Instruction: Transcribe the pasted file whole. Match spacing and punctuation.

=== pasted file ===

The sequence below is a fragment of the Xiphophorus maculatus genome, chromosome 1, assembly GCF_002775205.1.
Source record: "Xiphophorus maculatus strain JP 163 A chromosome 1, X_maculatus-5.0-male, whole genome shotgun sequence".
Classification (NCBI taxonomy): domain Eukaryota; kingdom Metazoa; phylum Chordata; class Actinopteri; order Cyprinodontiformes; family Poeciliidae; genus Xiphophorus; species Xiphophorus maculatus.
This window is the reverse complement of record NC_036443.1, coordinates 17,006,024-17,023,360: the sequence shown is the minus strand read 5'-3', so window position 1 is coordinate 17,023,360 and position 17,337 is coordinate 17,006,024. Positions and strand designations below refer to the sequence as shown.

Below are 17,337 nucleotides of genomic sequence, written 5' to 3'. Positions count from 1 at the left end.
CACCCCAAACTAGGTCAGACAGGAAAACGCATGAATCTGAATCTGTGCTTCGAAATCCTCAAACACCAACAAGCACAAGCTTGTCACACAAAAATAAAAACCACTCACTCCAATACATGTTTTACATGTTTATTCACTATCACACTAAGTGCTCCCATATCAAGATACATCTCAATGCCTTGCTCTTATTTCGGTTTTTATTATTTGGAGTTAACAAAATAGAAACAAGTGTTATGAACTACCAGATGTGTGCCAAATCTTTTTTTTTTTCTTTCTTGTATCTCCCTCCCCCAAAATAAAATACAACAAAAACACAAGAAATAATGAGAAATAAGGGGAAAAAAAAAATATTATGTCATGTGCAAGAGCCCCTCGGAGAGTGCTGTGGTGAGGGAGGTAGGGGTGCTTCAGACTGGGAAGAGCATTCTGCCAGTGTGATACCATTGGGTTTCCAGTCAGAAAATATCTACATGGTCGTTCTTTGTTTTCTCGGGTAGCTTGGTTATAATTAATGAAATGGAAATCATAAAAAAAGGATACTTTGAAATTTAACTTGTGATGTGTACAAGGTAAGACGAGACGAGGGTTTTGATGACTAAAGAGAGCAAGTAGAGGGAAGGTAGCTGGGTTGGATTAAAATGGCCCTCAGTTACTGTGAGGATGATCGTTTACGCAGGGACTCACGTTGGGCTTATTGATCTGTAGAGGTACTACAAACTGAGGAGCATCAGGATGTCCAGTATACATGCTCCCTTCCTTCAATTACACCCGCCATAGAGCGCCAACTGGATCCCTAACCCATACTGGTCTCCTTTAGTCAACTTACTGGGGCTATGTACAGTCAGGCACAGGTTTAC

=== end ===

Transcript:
The sequence below is a fragment of the Xiphophorus maculatus genome, chromosome 1, assembly GCF_002775205.1.
Source record: "Xiphophorus maculatus strain JP 163 A chromosome 1, X_maculatus-5.0-male, whole genome shotgun sequence".
Classification (NCBI taxonomy): domain Eukaryota; kingdom Metazoa; phylum Chordata; class Actinopteri; order Cyprinodontiformes; family Poeciliidae; genus Xiphophorus; species Xiphophorus maculatus.
This window is the reverse complement of record NC_036443.1, coordinates 17,006,024-17,023,360: the sequence shown is the minus strand read 5'-3', so window position 1 is coordinate 17,023,360 and position 17,337 is coordinate 17,006,024. Positions and strand designations below refer to the sequence as shown.

Below are 17,337 nucleotides of genomic sequence, written 5' to 3'. Positions count from 1 at the left end.
CACCCCAAACTAGGTCAGACAGGAAAACGCATGAATCTGAATCTGTGCTTCGAAATCCTCAAACACCAACAAGCACAAGCTTGTCACACAAAAATAAAAACCACTCACTCCAATACATGTTTTACATGTTTATTCACTATCACACTAAGTGCTCCCATATCAAGATACATCTCAATGCCTTGCTCTTATTTCGGTTTTTATTATTTGGAGTTAACAAAATAGAAACAAGTGTTATGAACTACCAGATGTGTGCCAAATCTTTTTTTTTTTCTTTCTTGTATCTCCCTCCCCCAAAATAAAATACAACAAAAACACAAGAAATAATGAGAAATAAGGGGAAAAAAAAAATATTATGTCATGTGCAAGAGCCCCTCGGAGAGTGCTGTGGTGAGGGAGGTAGGGGTGCTTCAGACTGGGAAGAGCATTCTGCCAGTGTGATACCATTGGGTTTCCAGTCAGAAAATATCTACATGGTCGTTCTTTGTTTTCTCGGGTAGCTTGGTTATAATTAATGAAATGGAAATCATAAAAAAAGGATACTTTGAAATTTAACTTGTGATGTGTACAAGGTAAGACGAGACGAGGGTTTTGATGACTAAAGAGAGCAAGTAGAGGGAAGGTAGCTGGGTTGGATTAAAATGGCCCTCAGTTACTGTGAGGATGATCGTTTACGCAGGGACTCACGTTGGGCTTATTGATCTGTAGAGGTACTACAAACTGAGGAGCATCAGGATGTCCAGTATACATGCTCCCTTCCTTCAATTACACCCGCCATAGAGCGCCAACTGGATCCCTAACCCATACTGGTCTCCTTTAGTCAACTTACTGGGGCTATGTACAGTCAGGCACAGGTTTAC